Two 1-year-old girls drowned in a backyard swimming pool at a day care facility in San Jose, California, on Monday.
“This is the type of call that’s the worst that a parent can receive,” Steven Aponte, San Jose Police Department public information officer, told reporters on Tuesday.
Aponte said police and the fire department were called to the scene in San Jose’s Almaden neighborhood for a welfare check just after 9 a.m. on Monday. They were responding to a report of three children falling into the pool. Two of the children were in severe medical distress.
All three children were taken to the hospital, where the two girls were pronounced dead. The third child was cleared with non-life threatening injuries.
Prior to the incident, the Happy Happy Home Daycare facility was cited six times by state inspectors since it was first licensed in 2021. In pre-licensing inspections, officials raised concerns about the potential for children to access the pool where the deaths occurred.
Investigators with the San Jose Police Department’s homicide unit are leading the investigation. Aponte anticipates the investigation will last several months.
According to records from the California Department of Social Services Community Care Licensing division, inspectors raised concerns about the gaps at both ends of the fence enclosing the pool during pre-licensing inspections in 2020 and 2021. A license was granted to the facility after another inspection in January 2021, when changes were made that satisfied the conditions for operation.
A facility evaluation report from January this year noted that the pool was fully fenced with a hard mesh material.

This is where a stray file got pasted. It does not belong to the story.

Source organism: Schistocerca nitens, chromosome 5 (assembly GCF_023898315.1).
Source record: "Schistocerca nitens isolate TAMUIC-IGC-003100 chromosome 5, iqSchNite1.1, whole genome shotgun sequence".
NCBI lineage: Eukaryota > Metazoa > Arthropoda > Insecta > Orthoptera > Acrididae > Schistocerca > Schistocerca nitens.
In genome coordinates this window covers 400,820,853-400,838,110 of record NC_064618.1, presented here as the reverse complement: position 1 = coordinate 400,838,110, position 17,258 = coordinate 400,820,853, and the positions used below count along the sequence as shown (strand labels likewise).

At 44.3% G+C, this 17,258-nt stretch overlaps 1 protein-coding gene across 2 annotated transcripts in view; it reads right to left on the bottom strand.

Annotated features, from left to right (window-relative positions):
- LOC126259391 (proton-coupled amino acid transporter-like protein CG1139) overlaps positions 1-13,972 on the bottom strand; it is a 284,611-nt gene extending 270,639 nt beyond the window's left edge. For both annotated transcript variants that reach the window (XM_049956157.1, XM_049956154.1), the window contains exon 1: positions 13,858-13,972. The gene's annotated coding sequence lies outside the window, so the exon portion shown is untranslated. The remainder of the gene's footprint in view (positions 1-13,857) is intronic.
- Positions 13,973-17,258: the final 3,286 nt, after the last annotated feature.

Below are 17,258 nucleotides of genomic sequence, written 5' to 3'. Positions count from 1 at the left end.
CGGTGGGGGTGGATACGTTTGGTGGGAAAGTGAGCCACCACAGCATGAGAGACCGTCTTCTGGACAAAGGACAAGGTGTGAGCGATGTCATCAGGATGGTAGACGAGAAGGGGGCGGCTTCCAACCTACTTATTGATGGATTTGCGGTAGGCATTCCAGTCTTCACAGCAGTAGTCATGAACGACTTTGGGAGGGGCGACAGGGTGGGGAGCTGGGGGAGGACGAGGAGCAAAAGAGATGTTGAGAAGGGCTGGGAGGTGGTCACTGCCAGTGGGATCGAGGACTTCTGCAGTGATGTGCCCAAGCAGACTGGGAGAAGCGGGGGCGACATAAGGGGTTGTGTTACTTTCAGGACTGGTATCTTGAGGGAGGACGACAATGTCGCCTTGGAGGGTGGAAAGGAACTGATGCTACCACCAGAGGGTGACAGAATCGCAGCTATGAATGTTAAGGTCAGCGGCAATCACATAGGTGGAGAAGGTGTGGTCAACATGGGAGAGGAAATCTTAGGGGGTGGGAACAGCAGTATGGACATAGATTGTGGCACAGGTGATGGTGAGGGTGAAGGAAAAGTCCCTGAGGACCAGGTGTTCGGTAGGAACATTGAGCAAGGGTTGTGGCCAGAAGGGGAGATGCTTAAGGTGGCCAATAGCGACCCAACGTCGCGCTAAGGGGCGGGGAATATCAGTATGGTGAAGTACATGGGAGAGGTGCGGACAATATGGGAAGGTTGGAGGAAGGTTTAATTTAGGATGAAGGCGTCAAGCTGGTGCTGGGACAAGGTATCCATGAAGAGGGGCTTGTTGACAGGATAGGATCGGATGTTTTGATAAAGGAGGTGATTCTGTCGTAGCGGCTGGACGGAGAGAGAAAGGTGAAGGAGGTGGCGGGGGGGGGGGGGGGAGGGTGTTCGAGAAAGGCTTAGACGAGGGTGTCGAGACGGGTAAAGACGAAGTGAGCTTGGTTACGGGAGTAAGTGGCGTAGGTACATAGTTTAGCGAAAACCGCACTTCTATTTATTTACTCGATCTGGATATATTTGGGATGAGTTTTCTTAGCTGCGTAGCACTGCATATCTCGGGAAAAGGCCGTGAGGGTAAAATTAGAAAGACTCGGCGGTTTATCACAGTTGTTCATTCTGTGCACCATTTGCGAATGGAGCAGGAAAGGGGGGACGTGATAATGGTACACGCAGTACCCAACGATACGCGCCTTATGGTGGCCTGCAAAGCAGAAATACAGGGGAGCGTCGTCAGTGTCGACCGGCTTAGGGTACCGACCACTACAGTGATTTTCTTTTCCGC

“The fence is least five feet high and is constructed so that the fence does not obscure the pool from view,” the report said. “The gate swings away from the pool, self-closes and has a self-latching device, located no more than six inches from the top of the gate.”
According to the Centers for Disease Control and Prevention, drowning is the leading cause of death for children between the ages of 1 and 4 — and most of those drownings happen in swimming pools.
“Obviously the children had access to the pool area. How and when that occurred, I’m still not certain,” Aponte told reporters.
Aponte said he could not yet release information on whether the owners of the daycare, Nina Fathizadeh and Shanin Shenas, are in custody.
It has not yet been determined whether staff at the day care will be charged. A representative from the Santa Clara County District Attorney’s office said they are still reviewing the case.
State records show that Fathizadeh and Shenas first sought a state license to run the facility in 2020. The owners of the day care did not respond to NBC News requests for comment.
The day care had a capacity of eight children and could take care of up to four infants at a time. At an annual inspection in January this year, inspectors issued five citations. One was issued because five infants were under their care, exceeding their maximum capacity.
Other citations that year included failures to perform disaster drills, a lack of documentation of the monitoring of sleeping infants and failures to perform criminal record clearance on an adult assistant.
A spokesperson for the California Department of Social Services declined comment.
“This investigation and the incident as a whole will be an eye opener to families, not just here in San Jose, but nationwide — to really do their due diligence and investigate (their daycare facilities),” Aponte said.